As early as the age of ten, Black boys are viewed as older, guilty until proven innocent by law enforcement (including school resource officers), and encounter a myriad of adverse racialized academic and social experiences (e.g., explicit and implicit biases) (Goff et al., 2014; Noguera, 2008). Dancy (2014) noted how Trayvon Martin, a Black male teen murdered for essentially being seen as threatening and intimidating, was viewed as adult-aged, deviant, troubled, and shiftless. Moreover, Black boys are expected to express minimum “signs” of weakness, vulnerability, and/or sensitivity. The aforementioned social persona may contribute to young Black men and boys not feeling comfortable talking about their feelings and emotional distresses or even seeking professional help, when needed. Generally speaking, many young Black men and boys struggle with emotional vulnerability and choose to avoid or resist any attempts to examine their emotional experiences. Thus, it is important to note that the absence of healthy emotional support channels to process and disclose their feelings may lead to negative life outcomes, such as depression, cardiac arrest, and a shorter lifespan (Ford, 2020). In this article, we discuss the historical and contemporary contexts of adultification of young Black boys; present two vignettes to show examples of how boys are adultified; examine how toxic masculinity may prevent healthy relationships and emotional expressions for Black boys; and offer specific recommendations to educators and families.

Key Take Away Points

Fostering healthy, developmental expressions of Black boys will improve schooling outcomes.

Cultural responsiveness has to be incorporated into the behaviors and skillsets of educators to successfully work with Black boys.

Educators and families must used strengths-based language rather than deficit language when engaging Black boys.

Author Biography

Erik M. Hines, Ph.D., N.C.C., is an associate professor in the Department of Educational Psychology and Learning Systems at the Florida State University, where he also serves as the coordinator of the Counselor Education Program and School Counseling Track. Dr. Hines prepares pre-service school counselors, and his research agenda centers focuses on (a) college and career readiness for African American males; (b) parental involvement and its impact on academic achievement for students of color; and (c) improving and increasing postsecondary opportunities for first generation, low-income, and students of color (particularly African American males). Additionally, his research examines career exploration in the fields of Science, Technology, Engineering, and Mathematics (STEM) for students of color. Over the years, he has secured major funding from the National Science Foundation to study the college readiness and persistence of African American males to improve their academic and career outcomes. Finally, he is a proud American Counseling Association (ACA) Fellow. Edward C. Fletcher Jr, Ph.D., is an EHE Distinguished Associate Professor of Workforce Development and Education in the College of Education and Human Ecology at The Ohio State University. He serves as a Senior Faculty Fellow for the Center on Education and Training for Employment and Co-Editor for the Journal of Career and Technical Education. Dr. Fletcher has more than 60 publications and has obtained over $3.5 million in federal funding. His research agenda focuses on examining the role of career academies on students’ school experiences and postsecondary and labor market transitions – particularly for diverse learners from economically disadvantaged backgrounds. Donna Y. Ford, PhD, is a Distinguished Professor of Education and Human Ecology and Kirwan Institute Faculty Affiliate at The Ohio State University's College of Education and Human Ecology. She is in the Educational Studies Dept., Special Education Program. She returned to OSU in Aug. 2019. Professor Ford conducts research primarily in gifted education and multicultural/urban education. Specifically, her work focuses on: (1) the achievement gap; (2) recruiting and retaining culturally different students in gifted education; (3) multicultural curriculum and instruction; (4) culturally competent teacher training and development; (5) African-American identity; and (6) African-American family involvement. She consults with school districts, and educational and legal organizations on such topics as gifted education under-representation and Advanced Placement, multicultural/urban education and counseling, and closing the achievement gap. James L. Moore III, Ph.D., is the vice provost for diversity and inclusion and chief diversity officer at The Ohio State University, while currently serving as the first executive director of the Todd Anthony Bell National Resource Center on the African American Male. He is also the inaugural EHE Distinguished Professor of Urban Education in the College of Education and Human Ecology. Dr. Moore is internationally-recognized for his work on African American males. He has published over 150 publications; obtained over $28 million in grants, contracts, and gifts; and given over 200 scholarly presentations and lectures throughout the United States and other parts of the world. From 2018 to 2021, Dr. Moore was cited by Education Week as one of the 200 most influential scholars and researchers in the United States, who inform educational policy, practice, and reform. Notably, he was selected as an American Council on Education Fellow, American Counseling Association Fellow, and Big Ten Committee on Institutional Cooperation Academic Leadership Program Fellow.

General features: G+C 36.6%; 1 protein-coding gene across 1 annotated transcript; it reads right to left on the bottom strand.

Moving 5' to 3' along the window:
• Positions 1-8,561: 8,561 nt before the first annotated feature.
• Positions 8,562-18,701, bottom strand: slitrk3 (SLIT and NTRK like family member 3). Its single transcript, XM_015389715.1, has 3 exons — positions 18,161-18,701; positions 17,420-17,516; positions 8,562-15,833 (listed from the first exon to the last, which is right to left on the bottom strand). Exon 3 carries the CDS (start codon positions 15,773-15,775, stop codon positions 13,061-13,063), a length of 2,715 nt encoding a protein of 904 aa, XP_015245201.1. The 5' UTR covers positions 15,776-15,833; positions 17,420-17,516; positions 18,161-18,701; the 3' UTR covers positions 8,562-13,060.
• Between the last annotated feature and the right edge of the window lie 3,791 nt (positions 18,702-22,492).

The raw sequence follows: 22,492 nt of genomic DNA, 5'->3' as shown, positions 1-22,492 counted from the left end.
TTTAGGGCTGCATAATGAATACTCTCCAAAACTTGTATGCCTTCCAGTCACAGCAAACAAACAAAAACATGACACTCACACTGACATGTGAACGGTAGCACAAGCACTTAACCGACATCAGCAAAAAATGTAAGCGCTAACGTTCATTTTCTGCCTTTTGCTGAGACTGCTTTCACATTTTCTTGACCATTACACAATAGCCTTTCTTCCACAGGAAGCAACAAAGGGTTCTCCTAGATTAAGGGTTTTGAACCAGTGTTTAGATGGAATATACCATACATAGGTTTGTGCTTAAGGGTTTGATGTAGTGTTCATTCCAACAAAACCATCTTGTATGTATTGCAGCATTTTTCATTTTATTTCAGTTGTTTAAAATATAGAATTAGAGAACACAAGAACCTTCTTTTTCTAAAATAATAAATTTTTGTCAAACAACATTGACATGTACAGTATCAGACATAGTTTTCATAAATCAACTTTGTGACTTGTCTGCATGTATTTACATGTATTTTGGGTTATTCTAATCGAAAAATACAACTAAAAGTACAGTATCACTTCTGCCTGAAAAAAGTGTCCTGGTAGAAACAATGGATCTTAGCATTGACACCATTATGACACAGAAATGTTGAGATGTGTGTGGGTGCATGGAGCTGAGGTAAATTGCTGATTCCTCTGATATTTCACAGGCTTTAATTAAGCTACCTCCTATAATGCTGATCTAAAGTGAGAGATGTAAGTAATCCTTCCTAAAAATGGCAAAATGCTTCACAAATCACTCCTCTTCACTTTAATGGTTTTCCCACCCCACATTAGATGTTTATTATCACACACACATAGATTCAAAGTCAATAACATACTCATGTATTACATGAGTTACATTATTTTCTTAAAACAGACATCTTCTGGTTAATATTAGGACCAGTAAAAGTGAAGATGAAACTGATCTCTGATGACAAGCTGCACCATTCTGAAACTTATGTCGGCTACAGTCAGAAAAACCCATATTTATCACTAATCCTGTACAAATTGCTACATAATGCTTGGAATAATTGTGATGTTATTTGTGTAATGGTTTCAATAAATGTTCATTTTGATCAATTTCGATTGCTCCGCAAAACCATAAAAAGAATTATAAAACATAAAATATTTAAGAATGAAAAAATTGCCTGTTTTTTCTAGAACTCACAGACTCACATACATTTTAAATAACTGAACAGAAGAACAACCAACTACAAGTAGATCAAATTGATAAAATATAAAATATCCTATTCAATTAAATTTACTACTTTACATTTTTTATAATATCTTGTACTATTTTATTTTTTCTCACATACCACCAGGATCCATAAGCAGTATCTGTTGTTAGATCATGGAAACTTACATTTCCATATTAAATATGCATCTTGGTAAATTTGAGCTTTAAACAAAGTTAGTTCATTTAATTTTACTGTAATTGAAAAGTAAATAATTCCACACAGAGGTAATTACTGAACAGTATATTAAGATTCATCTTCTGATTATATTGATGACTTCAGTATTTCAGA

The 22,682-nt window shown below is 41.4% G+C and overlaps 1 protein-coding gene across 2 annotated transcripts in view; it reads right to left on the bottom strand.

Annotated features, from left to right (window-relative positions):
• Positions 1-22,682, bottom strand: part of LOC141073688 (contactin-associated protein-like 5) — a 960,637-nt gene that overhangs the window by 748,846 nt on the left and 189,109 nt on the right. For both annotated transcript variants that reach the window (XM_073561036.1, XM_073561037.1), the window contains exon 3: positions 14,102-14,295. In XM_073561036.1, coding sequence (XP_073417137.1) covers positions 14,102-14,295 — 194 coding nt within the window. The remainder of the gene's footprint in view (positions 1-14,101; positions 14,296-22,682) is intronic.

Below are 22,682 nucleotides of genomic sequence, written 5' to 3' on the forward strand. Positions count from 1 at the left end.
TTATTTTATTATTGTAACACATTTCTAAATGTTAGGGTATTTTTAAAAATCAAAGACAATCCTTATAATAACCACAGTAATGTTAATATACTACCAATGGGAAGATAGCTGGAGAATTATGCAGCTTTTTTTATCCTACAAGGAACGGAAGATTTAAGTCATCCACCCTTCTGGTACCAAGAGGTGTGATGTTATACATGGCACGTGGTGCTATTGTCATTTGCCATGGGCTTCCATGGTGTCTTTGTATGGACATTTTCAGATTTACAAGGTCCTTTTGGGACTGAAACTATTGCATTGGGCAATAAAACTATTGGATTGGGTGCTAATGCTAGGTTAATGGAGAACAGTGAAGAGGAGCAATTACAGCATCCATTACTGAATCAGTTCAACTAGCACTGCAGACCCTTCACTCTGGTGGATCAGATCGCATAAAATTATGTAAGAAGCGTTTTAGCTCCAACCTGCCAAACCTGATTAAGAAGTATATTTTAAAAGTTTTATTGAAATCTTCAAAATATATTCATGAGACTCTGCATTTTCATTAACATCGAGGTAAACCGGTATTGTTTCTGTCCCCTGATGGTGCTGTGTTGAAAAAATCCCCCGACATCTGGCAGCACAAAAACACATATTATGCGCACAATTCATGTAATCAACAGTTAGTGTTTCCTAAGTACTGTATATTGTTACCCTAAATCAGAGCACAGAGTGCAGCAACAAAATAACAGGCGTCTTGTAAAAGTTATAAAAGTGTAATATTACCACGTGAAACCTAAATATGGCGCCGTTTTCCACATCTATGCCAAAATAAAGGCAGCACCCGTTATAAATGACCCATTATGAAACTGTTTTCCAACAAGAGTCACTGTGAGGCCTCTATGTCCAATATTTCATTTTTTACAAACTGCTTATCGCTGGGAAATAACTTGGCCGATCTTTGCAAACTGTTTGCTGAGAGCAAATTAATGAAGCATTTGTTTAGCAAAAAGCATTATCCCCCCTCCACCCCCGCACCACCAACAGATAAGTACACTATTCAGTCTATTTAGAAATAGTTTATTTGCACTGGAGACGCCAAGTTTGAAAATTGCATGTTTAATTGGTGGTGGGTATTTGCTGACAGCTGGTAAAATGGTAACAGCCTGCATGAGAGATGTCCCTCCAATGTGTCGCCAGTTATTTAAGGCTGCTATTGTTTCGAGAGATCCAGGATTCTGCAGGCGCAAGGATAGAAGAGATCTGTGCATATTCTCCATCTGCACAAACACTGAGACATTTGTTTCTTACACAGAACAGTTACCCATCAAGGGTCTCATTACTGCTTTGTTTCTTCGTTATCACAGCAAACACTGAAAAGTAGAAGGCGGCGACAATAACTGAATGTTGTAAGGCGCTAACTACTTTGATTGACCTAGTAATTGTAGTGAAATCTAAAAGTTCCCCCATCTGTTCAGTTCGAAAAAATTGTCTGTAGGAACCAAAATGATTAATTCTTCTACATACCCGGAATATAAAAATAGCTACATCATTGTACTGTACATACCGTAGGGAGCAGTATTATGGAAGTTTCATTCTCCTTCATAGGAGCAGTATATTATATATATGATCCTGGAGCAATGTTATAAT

This research was supported by grants from the National Science Foundation's Division of Engineering Education and Centers, ITEST and EHR Core Research programs (Award # 1828306, 2001914,1614707, 2016580, & 2000472).